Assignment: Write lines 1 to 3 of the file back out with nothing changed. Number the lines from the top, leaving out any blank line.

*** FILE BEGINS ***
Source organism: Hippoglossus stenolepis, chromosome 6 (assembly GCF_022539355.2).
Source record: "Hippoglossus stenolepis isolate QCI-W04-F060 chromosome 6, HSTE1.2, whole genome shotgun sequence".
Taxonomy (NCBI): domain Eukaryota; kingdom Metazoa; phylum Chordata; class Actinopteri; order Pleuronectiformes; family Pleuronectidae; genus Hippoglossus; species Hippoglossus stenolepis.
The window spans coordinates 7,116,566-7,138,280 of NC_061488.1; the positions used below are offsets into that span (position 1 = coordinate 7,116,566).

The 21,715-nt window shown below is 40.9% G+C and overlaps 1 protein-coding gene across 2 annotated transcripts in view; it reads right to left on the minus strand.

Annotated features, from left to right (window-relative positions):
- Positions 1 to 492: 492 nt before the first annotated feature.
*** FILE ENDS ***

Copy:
Source organism: Hippoglossus stenolepis, chromosome 6 (assembly GCF_022539355.2).
Source record: "Hippoglossus stenolepis isolate QCI-W04-F060 chromosome 6, HSTE1.2, whole genome shotgun sequence".
Taxonomy (NCBI): domain Eukaryota; kingdom Metazoa; phylum Chordata; class Actinopteri; order Pleuronectiformes; family Pleuronectidae; genus Hippoglossus; species Hippoglossus stenolepis.